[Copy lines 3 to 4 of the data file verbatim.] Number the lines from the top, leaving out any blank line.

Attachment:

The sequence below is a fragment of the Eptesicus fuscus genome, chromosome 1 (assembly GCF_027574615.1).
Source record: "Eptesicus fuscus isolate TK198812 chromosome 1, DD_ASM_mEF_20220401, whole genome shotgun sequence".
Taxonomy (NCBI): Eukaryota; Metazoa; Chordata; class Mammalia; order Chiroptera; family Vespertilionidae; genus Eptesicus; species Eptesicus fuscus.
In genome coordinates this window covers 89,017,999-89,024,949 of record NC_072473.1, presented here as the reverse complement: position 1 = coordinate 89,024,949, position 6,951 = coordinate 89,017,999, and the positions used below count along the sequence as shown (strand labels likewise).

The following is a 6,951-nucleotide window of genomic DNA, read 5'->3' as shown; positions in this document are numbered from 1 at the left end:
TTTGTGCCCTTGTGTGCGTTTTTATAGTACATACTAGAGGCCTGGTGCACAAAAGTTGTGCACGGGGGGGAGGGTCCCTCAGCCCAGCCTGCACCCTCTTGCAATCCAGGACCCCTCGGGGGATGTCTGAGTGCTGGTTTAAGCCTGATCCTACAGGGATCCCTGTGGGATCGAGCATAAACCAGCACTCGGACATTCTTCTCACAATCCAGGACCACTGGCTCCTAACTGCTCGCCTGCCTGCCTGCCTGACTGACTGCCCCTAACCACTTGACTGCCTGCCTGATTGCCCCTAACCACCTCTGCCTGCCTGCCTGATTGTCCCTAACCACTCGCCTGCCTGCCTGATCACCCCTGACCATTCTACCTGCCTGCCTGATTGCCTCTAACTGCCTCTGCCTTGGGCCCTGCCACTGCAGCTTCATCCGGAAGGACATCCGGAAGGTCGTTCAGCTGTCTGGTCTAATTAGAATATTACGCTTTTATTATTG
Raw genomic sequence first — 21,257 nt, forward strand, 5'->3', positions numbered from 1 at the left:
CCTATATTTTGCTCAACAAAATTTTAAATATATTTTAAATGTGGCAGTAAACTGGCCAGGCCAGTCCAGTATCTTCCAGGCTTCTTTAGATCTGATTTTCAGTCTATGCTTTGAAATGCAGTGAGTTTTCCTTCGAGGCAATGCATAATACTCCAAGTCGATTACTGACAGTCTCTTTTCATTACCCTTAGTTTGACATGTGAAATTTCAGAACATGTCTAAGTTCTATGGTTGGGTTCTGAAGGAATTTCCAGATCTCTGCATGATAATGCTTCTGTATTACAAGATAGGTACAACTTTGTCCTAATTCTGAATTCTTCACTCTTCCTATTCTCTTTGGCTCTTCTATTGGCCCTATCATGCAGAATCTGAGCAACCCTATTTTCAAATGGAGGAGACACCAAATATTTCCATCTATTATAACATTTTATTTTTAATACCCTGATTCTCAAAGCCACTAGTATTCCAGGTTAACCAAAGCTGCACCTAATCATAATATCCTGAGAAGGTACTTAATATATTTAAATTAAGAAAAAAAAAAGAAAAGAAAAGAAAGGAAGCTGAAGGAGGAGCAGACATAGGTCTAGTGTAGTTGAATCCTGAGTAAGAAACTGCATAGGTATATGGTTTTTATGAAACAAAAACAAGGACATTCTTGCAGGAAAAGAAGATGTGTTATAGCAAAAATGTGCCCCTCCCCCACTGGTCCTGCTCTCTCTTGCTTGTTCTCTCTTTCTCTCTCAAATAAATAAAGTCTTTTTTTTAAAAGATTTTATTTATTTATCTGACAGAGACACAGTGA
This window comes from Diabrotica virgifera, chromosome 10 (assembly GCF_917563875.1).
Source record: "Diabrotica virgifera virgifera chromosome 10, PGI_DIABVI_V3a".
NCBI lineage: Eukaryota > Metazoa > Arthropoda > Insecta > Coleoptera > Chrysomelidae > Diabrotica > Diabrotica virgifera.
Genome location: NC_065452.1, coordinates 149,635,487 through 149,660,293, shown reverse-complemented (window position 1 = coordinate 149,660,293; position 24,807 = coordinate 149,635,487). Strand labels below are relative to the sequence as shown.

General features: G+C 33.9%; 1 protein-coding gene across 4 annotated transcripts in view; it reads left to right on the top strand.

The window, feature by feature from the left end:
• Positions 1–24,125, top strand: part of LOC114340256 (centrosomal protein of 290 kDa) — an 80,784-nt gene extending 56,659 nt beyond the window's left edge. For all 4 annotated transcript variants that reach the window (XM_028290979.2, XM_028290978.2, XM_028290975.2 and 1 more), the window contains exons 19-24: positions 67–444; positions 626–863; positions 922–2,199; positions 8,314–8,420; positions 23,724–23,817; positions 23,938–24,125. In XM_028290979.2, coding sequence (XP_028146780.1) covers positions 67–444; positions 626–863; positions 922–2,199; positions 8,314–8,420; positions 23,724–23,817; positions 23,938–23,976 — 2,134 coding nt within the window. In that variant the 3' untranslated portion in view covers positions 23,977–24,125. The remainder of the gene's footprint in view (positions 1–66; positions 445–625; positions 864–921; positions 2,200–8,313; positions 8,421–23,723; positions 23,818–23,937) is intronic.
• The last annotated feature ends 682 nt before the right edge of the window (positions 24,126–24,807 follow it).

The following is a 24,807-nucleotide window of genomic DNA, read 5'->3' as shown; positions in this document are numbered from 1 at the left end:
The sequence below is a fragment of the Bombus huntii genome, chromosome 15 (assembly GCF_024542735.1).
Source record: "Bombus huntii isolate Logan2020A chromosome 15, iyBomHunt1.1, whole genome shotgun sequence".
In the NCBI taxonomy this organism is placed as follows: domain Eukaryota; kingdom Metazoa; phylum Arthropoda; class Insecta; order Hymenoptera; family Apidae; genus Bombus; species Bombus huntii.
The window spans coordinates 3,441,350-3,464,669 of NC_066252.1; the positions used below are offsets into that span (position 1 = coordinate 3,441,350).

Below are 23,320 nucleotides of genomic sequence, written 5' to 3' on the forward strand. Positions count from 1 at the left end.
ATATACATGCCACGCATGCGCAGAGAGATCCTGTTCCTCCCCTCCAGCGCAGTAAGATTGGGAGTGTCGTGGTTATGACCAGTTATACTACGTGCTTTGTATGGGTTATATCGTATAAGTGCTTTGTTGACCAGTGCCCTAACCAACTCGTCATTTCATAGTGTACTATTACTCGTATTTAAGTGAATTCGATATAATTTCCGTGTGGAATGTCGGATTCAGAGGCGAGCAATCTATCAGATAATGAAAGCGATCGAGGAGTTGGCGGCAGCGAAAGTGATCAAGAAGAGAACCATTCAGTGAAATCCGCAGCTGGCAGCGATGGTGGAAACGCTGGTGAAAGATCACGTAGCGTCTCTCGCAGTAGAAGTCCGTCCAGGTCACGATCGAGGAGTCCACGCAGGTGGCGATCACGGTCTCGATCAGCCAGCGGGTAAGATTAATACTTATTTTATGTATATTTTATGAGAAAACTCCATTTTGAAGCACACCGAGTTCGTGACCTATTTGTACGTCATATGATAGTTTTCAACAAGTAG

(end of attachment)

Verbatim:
Taxonomy (NCBI): Eukaryota; Metazoa; Chordata; class Mammalia; order Chiroptera; family Vespertilionidae; genus Eptesicus; species Eptesicus fuscus.
In genome coordinates this window covers 89,017,999-89,024,949 of record NC_072473.1, presented here as the reverse complement: position 1 = coordinate 89,024,949, position 6,951 = coordinate 89,017,999, and the positions used below count along the sequence as shown (strand labels likewise).